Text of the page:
AP

Legislature extends session, giving new life to tribal bills

Apr 20, 2022, 1:55 PM | Updated: 3:16 pm

AUGUSTA, Maine (AP) — Native Americans sang, beat drums and implored lawmakers and the governor to grant them full sovereignty as the legislative session drew rapidly to a close Wednesday.

Two of the three bills dealing with tribal sovereignty were in jeopardy before being given new life when the Legislature agreed to extend the session by another day, allowing more time for review.

“Never give up. It is worth every minute of effort to fight for what you believe are your inherent rights,” said Ernie Neptune, vice chief of the Passamaquoddy Tribe at Pleasant Point.

With tribal rights on the line, the Wabanaki Alliance and allies rallied outside the State House on Wednesday, the second time in less than two weeks.

The Legislature already enacted a bill that would give the Passamaquoddy Tribe at Pleasant Point control over its drinking water, opening the door to greater sovereignty rights. The language was later tweaked to meet with the governor’s approval.

But two other bills were pending further action in the Senate. They were placed on the appropriations table along with other bills that needed further review before a final vote.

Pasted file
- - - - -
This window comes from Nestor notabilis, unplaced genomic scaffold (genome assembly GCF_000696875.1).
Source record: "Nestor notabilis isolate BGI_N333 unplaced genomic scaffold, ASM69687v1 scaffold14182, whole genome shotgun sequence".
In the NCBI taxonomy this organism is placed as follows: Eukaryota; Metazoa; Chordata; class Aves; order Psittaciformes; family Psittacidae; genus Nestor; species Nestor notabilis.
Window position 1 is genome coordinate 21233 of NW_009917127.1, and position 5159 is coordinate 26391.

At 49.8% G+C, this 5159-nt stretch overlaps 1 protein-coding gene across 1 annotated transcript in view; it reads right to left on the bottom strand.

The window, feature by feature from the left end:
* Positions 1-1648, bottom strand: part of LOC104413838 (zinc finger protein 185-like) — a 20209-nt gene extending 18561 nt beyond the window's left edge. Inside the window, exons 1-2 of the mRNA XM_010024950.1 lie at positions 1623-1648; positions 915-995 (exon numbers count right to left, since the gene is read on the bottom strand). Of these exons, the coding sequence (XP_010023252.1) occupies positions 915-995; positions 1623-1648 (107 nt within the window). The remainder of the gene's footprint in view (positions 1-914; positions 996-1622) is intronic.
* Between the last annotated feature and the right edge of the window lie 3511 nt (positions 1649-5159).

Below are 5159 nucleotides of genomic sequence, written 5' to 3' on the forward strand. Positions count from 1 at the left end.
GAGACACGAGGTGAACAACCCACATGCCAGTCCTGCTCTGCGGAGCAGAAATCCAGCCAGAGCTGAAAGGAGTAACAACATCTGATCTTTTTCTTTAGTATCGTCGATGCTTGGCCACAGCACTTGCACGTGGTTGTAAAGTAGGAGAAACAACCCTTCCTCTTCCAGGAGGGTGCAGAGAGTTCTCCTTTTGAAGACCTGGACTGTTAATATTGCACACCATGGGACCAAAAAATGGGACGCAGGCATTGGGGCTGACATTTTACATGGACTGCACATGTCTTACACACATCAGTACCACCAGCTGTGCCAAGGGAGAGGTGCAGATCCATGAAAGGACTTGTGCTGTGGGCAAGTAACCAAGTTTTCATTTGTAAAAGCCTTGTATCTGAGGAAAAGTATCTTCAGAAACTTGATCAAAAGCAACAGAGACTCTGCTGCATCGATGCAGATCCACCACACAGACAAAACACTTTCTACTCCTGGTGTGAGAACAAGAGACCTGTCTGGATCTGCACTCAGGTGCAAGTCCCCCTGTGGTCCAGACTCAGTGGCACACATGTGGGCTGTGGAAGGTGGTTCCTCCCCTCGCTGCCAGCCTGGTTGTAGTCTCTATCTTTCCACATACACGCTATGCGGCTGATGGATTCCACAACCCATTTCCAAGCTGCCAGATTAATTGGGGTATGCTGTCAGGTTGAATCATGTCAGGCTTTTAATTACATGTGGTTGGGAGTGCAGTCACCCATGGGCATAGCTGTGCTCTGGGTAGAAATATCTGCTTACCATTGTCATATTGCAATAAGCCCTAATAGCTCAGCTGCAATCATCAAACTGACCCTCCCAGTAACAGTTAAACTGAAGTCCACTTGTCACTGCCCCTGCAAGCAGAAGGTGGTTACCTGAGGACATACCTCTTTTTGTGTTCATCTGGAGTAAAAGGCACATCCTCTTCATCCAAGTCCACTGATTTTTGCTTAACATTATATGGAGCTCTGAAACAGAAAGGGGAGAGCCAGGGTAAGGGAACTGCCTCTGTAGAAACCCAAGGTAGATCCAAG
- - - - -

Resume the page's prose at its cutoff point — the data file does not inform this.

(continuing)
The most sweeping of the measures would amend the Maine Indian Claims Settlement Act of 1980 to ensure tribal members in the state have the same rights as the nation’s other tribes.

Another bill, sponsored by the governor, would funnel money from mobile sports gambling to the tribes.

Darrell Newell, vice chief of the Passamaquoddy Tribe at Indian Township, said it’s time to restore rights that were given under the 1980 settlement, which treated reservations as municipalities, not sovereign nations.

“It was a terrible mistake that was made 40 years ago, and we’ve been trying to undo it ever since,” Newell said.

Sen. Rick Bennett, R-Oxford, urged lawmakers and the governor to avoid history repeating itself like in years past when native rights were trampled.

“Let us consider at this moment our place in history. What will our grandchildren say about this moment, this year, this decade, when we have the opportunity to do right. Will we meet the test of history?” he said.

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Legislature extends session, giving new life to tribal bills